I would agree, however, that this site is not dedicated any any one method of pool care. Whatever sanitation method works best for you is what you should use and it is my hope that you will find whatever help you need here.
 

brettc

Active member
Jun 25, 2007
34
Houston
JasonLion said:
Usually you have to talk about politics or sports teams to get this much of a debate going.

brettc - If you start a new thread with a full set of numbers we might be able to help you simplify your daily pool work.
Thanks, I will get to that.
 

brettc

Active member
Jun 25, 2007
34
Houston
Poolsean said:
BrettC, I can only recommend that you approach your PB to ensure that your system is NOT undersized as you suspect.
The maintenance effort is not substantially less, it's not cheaper, and the SWG doesn't have anything to do with the feel of the water.

Now tell me why I'm hearing from four different industry sources that I should be concerned about all that rock work and all that metal in my pool equipment. That's not an accusation by the way. I'd love to think I can sort out some of the chemistry issues I've been having, which are fairly minor. That would be great, but it does concern me greatly that minor advantages of the SWG could be overwhelmed by damage to my rock work and expensive pool equipment. If you could educate me on how I shouldn't be concerned with those things, I'd feel a lot better.
 

JasonLion

TFP Expert
Platinum Supporter
LifeTime Supporter
May 7, 2007
37,879
Silver Spring, MD
If you go back and read some of the posts at the very start of this thread you will see a good discussion of the risks of having salt water around stone work. The short version is that if you have soft/porus stone there can be significant issues. Harder stone just needs to be rinsed off (perhaps by rain) occasionally.
 

brettc

Active member
Jun 25, 2007
34
Houston
crazycanuck said:
I can't find anywhere where anyone said that SWG users don't need to test their water?
My point was that if I'm taking time out of my day to test the water daily or at least every other day, and I'm adding acid frequently anyway, how many minutes a day do I save not having to add bleach? When you add the time associated with all the maintenance for the pool in general, what percentage of a savings is that?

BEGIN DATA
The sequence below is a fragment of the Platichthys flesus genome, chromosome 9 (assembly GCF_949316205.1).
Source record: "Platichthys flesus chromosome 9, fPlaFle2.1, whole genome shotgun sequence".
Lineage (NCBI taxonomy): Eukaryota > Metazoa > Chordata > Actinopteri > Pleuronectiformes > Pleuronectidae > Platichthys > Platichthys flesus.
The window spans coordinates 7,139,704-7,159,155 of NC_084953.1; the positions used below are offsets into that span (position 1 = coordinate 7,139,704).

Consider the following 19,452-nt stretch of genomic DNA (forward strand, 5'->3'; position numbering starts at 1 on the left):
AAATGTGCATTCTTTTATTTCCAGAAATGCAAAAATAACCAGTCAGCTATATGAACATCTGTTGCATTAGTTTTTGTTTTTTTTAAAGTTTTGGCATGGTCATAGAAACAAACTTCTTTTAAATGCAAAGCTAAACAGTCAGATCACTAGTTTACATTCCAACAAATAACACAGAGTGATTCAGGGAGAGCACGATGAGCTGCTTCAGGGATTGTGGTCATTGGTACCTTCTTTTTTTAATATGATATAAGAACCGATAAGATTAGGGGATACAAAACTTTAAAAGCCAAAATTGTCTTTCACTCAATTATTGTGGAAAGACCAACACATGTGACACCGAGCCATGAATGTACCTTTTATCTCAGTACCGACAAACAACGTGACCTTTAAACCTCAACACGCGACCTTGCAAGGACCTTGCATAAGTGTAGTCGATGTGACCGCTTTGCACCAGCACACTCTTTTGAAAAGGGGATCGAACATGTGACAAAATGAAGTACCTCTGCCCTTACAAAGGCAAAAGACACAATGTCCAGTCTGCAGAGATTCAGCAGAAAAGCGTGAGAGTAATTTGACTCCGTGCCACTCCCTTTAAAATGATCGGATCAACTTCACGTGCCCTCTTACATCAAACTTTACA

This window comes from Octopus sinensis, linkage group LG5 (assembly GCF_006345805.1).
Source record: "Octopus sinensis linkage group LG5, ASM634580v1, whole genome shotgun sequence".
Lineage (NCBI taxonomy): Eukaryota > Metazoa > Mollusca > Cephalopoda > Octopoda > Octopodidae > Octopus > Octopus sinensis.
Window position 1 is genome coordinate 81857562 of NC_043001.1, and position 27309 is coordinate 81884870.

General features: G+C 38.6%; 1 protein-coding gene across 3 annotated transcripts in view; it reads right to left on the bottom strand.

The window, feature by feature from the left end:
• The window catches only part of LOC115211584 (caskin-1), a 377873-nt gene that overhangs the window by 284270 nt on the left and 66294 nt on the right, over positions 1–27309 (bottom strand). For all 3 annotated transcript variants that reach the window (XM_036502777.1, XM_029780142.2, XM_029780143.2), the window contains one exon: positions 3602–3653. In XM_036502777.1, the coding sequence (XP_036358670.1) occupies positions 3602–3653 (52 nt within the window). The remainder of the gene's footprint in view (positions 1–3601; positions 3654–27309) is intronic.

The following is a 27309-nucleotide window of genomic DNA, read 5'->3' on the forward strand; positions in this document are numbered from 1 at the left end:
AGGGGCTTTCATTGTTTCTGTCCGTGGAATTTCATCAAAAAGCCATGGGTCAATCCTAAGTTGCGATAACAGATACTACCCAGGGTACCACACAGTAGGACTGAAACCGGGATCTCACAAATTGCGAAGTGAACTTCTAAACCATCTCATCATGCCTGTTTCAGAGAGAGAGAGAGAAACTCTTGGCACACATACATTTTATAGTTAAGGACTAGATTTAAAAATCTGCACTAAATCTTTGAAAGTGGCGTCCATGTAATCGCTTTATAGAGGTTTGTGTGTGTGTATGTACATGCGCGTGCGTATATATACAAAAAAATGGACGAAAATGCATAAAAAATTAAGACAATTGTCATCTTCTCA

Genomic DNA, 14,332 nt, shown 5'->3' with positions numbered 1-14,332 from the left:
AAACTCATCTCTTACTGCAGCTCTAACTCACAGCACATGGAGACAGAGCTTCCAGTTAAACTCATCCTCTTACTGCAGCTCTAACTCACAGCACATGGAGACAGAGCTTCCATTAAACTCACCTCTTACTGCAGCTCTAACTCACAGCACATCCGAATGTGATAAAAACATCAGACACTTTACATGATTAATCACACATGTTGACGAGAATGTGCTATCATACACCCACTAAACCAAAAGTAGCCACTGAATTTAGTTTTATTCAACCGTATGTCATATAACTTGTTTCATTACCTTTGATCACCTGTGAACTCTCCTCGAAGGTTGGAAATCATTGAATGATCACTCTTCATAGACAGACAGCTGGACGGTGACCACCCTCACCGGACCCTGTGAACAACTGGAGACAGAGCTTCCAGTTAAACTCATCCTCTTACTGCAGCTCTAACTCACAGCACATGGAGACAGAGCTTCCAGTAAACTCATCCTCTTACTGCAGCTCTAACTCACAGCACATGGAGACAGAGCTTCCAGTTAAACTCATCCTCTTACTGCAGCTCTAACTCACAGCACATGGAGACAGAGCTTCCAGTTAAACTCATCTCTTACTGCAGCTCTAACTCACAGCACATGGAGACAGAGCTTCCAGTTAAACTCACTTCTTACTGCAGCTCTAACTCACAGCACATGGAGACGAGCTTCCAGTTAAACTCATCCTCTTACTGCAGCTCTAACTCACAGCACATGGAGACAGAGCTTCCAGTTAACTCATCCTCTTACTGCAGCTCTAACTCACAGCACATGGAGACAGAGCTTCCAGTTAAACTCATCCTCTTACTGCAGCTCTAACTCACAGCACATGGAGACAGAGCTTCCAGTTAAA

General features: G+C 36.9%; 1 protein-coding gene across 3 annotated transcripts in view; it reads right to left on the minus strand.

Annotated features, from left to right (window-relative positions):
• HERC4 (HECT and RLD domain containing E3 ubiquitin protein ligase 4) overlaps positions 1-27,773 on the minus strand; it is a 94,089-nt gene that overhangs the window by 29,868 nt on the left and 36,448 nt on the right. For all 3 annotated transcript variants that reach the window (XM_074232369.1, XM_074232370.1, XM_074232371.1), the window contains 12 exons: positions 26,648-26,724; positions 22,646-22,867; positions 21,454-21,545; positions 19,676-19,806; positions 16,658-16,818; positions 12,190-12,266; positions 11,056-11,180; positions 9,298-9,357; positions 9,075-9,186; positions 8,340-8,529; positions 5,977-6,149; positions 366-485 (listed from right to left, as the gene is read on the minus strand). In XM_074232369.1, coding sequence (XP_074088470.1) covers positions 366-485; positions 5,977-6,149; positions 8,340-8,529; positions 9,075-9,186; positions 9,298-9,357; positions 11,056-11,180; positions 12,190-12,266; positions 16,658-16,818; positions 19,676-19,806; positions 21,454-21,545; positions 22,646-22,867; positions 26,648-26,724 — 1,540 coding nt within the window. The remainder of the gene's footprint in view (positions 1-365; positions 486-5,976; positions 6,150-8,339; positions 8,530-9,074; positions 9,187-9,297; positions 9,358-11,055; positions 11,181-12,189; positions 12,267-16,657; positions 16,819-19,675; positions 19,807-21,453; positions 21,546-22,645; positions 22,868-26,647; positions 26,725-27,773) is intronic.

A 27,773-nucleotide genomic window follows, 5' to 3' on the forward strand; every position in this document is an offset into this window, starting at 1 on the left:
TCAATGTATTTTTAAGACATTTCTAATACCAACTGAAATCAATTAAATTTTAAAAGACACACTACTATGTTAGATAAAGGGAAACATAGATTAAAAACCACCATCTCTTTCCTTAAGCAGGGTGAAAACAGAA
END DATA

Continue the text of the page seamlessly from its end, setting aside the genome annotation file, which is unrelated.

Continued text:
you know, maybe SWG's are overmarketed, but so is everything else in the world... Can my old 35mm manual everthing 25 year old camera take as good pictures as todays $2000 Digital SLR , sure, in the right hands, with someone who has experience, patience and and understanding of photography. But that DSLR sure can make things a lot easier, quicker and more enjoyable for the average enthusiast. Will the pictures be better, in some cases yes, some no, but I bet you a dollar you will take 10x more pictures and have more fun with the DSLR.
You know I have a little 35mm automatic camera that took great pictures, and I got lot's of them. I got a lot of marketing hype about how much easier, cheaper, and more fun the digital camera would be. I bought a new PC, a $400 camera, and a new printer. Only my wife doesn't know flip about computers. She doesn't have the experience, patience or understanding, and now, we get very few pictures. It doesn't take nearly as good of pictures as the little 35mm camera. The printer doesn't print high quality pictures as promised. I'm still paying to have the pictures printed at the drug store, and I'm still paying for 35mm film development for all the important pictures. It's not cheaper either. So much for marketing hype!
 

Rangeball

Well-known member
May 25, 2007
785
The other night I walked out to my pool, added a .75 gal of bleach to my skimmer, and was back inside in under 1 minute.

My wife asked me what I was doing. I told her that's how long it takes to take care of a pool when you stay ahead of it :)
 

brettc

Active member
Jun 25, 2007
34
Houston
JasonLion said:
If you go back and read some of the posts at the very start of this thread you will see a good discussion of the risks of having salt water around stone work. The short version is that if you have soft/porus stone there can be significant issues. Harder stone just needs to be rinsed off (perhaps by rain) occasionally.